Among the many issues facing employers during the current coronavirus pandemic and its economic impact are those relating to closings and mass layoffs. Employers faced with changes to the workforce due to the pandemic or state executive orders requiring temporary cessation of business should consider the notice requirements of both the federal Worker Adjustment and Retraining Notification Act, as well as state versions of the WARN Act.
Federal WARN Act
The federal WARN Act requires employers with 100 or more full-time employees to provide written notice to employees sixty days before engaging in a plant closing or mass layoff. A plant closing occurs when a facility is permanently or temporarily shut down and results in an employment loss for 50 or more full-time employees during a 30-day period. A mass layoff occurs when an employer lays off 50 or more full-time employees at a single site of employment in any 30-day period and those employees constitute at least 33% of the work force at that site, or if 500 employees are laid off.
An employment loss does not occur, however, unless employees are laid off for six months or more. If employees’ layoff does not last six months or more, notice is not required. If, however, a layoff that was initially expected to be less than six months actually lasts beyond six months, it will be treated as an employment loss for affected employees, unless the employer can demonstrate that the extension beyond six months was caused by a business circumstance that was not reasonably foreseeable at the time of the layoff and the employer provides notice as soon as it becomes reasonably foreseeable that the layoffs will extend beyond six months.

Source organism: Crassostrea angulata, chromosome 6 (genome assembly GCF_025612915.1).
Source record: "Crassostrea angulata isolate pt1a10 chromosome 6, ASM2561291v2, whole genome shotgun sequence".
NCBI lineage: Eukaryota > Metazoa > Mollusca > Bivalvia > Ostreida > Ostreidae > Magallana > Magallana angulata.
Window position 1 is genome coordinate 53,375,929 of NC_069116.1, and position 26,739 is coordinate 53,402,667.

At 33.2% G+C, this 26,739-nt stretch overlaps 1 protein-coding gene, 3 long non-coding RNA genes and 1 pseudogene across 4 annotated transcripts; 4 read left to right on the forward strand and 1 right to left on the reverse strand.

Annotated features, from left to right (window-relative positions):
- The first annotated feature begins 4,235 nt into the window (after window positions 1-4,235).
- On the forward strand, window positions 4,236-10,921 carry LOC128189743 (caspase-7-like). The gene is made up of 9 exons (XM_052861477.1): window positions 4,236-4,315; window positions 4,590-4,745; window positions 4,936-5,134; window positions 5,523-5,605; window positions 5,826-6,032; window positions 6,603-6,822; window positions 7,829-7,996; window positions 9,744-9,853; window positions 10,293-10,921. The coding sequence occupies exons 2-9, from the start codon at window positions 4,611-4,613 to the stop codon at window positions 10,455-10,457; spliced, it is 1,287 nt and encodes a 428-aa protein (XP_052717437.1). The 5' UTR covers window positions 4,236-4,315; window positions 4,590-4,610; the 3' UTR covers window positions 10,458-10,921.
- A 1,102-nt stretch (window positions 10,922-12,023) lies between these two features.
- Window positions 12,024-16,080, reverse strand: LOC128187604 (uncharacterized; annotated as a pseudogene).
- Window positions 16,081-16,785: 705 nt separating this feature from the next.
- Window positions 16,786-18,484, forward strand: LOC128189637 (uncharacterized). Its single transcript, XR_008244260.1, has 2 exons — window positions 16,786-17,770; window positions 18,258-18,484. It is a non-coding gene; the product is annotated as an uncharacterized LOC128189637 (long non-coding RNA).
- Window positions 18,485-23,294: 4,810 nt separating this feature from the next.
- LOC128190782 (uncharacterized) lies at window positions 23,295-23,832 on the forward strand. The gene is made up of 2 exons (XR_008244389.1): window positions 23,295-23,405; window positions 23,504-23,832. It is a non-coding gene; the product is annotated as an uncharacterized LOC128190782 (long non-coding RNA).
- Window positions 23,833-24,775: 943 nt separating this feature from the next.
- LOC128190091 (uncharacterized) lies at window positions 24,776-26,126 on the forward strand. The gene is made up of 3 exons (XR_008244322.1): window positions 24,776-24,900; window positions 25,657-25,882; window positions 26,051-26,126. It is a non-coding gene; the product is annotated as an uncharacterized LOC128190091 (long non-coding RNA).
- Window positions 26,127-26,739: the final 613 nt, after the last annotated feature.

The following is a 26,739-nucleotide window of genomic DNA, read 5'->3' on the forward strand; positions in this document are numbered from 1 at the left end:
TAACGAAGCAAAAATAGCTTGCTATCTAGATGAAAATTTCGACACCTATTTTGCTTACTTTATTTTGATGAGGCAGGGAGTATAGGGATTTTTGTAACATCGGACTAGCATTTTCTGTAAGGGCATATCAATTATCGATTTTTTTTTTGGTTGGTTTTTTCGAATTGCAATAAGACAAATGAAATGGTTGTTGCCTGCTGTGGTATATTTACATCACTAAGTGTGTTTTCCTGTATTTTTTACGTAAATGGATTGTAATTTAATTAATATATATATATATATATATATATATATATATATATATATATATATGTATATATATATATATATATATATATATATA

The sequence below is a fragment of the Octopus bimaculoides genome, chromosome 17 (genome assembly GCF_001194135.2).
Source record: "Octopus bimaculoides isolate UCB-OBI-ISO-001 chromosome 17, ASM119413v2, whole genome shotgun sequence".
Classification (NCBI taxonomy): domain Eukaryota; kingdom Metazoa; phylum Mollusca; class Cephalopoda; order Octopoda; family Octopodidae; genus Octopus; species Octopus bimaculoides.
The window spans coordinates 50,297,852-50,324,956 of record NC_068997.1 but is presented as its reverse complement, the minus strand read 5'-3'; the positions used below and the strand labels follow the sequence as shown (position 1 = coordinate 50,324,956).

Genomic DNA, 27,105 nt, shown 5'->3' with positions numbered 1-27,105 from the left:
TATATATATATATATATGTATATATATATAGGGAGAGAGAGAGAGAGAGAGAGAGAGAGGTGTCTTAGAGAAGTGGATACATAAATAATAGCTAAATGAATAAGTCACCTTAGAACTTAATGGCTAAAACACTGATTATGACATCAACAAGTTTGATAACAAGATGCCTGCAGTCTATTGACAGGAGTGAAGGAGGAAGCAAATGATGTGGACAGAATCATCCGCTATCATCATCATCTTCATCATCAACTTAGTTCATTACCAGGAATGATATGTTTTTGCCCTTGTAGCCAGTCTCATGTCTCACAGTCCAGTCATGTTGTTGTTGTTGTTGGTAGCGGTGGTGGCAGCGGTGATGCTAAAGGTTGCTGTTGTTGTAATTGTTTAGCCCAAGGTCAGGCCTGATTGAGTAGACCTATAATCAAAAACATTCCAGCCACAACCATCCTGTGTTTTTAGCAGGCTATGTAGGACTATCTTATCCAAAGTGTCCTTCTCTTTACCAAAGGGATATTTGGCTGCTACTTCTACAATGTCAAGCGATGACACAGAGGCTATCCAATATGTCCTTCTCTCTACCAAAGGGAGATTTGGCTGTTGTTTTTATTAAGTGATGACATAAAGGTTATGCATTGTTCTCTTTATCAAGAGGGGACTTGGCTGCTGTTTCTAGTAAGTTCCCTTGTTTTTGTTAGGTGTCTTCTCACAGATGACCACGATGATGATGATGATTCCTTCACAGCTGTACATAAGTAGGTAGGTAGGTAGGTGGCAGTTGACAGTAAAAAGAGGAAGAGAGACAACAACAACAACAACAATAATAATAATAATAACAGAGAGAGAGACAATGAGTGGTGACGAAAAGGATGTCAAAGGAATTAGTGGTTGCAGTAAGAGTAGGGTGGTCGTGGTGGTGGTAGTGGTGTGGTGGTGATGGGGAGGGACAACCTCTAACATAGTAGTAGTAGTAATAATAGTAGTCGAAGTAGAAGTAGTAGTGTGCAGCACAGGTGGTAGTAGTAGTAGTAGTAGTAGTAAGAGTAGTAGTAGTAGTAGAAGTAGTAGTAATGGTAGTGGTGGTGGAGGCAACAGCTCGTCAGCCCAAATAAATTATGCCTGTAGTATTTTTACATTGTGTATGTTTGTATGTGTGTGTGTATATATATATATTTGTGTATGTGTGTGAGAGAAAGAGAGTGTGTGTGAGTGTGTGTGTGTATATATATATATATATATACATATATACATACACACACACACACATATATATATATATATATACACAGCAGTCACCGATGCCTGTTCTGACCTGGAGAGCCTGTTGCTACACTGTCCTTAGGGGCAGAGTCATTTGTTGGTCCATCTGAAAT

Additionally, the WARN Act provides for reduction of the notice period in certain circumstances, two of which may be applicable to COVID-19-related layoffs.
First, the WARN Act provides that notice may be reduced if the layoff is the result of business circumstances that were not reasonably foreseeable as of the time that notice would have been required. According to the WARN Act’s regulations, the test for determining when business circumstances are not reasonably foreseeable focuses on the employer’s business judgment. The employer “must exercise such commercially reasonable business judgment as would a similarly situated employer in predicting the demands of its particular market.” 20 C.F.R. § 639.9(b)(2). In the past, the “unforeseen business circumstances” provision has been applied for the cancellation of contracts, revocation of business licenses, and product recalls. The regulations also provide that a government ordered closing of a facility without prior notice “may” be an unforeseeable business circumstance, but at least one court has held that not all government ordered closings are covered by this exception. For mass layoffs caused by the coronavirus pandemic or executive orders ordering the shutdown of businesses, the unforeseen business circumstance exception may provide a viable defense to WARN Act claims. Employers should keep in mind, however, that the longer the current crisis continues, the less likely layoffs due to the pandemic will be considered “unforeseeable.”